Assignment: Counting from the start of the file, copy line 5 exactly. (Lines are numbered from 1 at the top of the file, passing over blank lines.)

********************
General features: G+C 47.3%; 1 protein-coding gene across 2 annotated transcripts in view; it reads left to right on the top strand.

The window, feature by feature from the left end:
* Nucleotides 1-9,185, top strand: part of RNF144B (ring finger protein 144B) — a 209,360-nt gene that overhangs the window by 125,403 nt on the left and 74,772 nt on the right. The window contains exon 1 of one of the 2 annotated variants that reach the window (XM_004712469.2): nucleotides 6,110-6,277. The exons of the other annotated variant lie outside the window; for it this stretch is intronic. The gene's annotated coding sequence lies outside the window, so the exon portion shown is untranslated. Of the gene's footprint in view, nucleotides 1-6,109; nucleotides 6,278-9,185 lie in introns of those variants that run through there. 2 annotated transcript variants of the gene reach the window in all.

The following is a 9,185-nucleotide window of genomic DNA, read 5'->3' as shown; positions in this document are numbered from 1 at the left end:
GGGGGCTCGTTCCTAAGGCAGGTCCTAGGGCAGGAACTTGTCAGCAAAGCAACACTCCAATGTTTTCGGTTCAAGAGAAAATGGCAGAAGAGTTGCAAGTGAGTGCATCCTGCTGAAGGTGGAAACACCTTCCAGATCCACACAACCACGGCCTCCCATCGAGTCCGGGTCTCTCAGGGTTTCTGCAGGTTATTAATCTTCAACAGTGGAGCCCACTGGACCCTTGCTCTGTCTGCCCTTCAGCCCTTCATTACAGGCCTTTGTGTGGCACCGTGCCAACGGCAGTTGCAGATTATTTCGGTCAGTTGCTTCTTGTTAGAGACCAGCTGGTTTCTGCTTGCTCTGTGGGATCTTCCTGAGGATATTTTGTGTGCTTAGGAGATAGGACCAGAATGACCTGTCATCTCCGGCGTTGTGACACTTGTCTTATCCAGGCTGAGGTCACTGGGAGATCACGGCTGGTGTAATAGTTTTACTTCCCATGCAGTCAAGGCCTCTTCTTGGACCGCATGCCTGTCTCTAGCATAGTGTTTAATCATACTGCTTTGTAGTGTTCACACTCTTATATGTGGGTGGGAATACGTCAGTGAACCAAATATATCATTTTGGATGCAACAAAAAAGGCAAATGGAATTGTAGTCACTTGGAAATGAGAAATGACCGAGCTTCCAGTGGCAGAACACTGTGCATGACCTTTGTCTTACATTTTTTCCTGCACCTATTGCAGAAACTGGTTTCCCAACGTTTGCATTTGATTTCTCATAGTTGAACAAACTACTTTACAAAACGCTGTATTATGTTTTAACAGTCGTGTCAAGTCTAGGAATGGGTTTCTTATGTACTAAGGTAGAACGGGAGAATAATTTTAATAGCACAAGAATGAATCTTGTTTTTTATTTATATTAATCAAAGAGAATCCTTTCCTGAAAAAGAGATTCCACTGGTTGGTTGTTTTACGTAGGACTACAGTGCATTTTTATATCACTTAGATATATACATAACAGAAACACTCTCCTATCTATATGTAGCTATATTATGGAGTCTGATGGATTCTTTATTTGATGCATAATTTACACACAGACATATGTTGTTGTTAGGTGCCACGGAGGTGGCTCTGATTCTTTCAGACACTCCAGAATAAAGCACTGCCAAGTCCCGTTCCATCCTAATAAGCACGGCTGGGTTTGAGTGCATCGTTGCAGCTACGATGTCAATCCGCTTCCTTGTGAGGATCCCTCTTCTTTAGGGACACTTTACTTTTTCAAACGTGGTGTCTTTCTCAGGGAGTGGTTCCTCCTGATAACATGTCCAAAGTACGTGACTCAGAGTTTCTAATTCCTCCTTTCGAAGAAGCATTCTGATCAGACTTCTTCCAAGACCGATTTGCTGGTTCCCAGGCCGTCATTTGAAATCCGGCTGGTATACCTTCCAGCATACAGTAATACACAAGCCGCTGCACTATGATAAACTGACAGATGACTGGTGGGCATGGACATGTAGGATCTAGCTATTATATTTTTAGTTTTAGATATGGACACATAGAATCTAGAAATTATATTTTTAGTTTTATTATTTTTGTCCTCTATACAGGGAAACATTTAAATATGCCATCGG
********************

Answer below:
GGGGGCTCGTTCCTAAGGCAGGTCCTAGGGCAGGAACTTGTCAGCAAAGCAACACTCCAATGTTTTCGGTTCAAGAGAAAATGGCAGAAGAGTTGCAAGTGAGTGCATCCTGCTGAAGGTGGAAACACCTTCCAGATCCACACAACCACGGCCTCCCATCGAGTCCGGGTCTCTCAGGGTTTCTGCAGGTTATTAATCTTCAACAGTGGAGCCCACTGGACCCTTGCTCTGTCTGCCCTTCAGCCCTTCATTACAGGCCTTTGTGTGGCACCGTGCCAACGGCAGTTGCAGATTATTTCGGTCAGTTGCTTCTTGTTAGAGACCAGCTGGTTTCTGCTTGCTCTGTGGGATCTTCCTGAGGATATTTTGTGTGCTTAGGAGATAGGACCAGAATGACCTGTCATCTCCGGCGTTGTGACACTTGTCTTATCCAGGCTGAGGTCACTGGGAGATCACGGCTGGTGTAATAGTTTTACTTCCCATGCAGTCAAGGCCTCTTCTTGGACCGCATGCCTGTCTCTAGCATAGTGTTTAATCATACTGCTTTGTAGTGTTCACACTCTTATATGTGGGTGGGAATACGTCAGTGAACCAAATATATCATTTTGGATGCAACAAAAAAGGCAAATGGAATTGTAGTCACTTGGAAATGAGAAATGACCGAGCTTCCAGTGGCAGAACACTGTGCATGACCTTTGTCTTACATTTTTTCCTGCACCTATTGCAGAAACTGGTTTCCCAACGTTTGCATTTGATTTCTCATAGTTGAACAAACTACTTTACAAAACGCTGTATTATGTTTTAACAGTCGTGTCAAGTCTAGGAATGGGTTTCTTATGTACTAAGGTAGAACGGGAGAATAATTTTAATAGCACAAGAATGAATCTTGTTTTTTATTTATATTAATCAAAGAGAATCCTTTCCTGAAAAAGAGATTCCACTGGTTGGTTGTTTTACGTAGGACTACAGTGCATTTTTATATCACTTAGATATATACATAACAGAAACACTCTCCTATCTATATGTAGCTATATTATGGAGTCTGATGGATTCTTTATTTGATGCATAATTTACACACAGACATATGTTGTTGTTAGGTGCCACGGAGGTGGCTCTGATTCTTTCAGACACTCCAGAATAAAGCACTGCCAAGTCCCGTTCCATCCTAATAAGCACGGCTGGGTTTGAGTGCATCGTTGCAGCTACGATGTCAATCCGCTTCCTTGTGAGGATCCCTCTTCTTTAGGGACACTTTACTTTTTCAAACGTGGTGTCTTTCTCAGGGAGTGGTTCCTCCTGATAACATGTCCAAAGTACGTGACTCAGAGTTTCTAATTCCTCCTTTCGAAGAAGCATTCTGATCAGACTTCTTCCAAGACCGATTTGCTGGTTCCCAGGCCGTCATTTGAAATCCGGCTGGTATACCTTCCAGCATACAGTAATACACAAGCCGCTGCACTATGATAAACTGACAGATGACTGGTGGGCATGGACATGTAGGATCTAGCTATTATATTTTTAGTTTTAGATATGGACACATAGAATCTAGAAATTATATTTTTAGTTTTATTATTTTTGTCCTCTATACAGGGAAACATTTAAATATGCCATCGG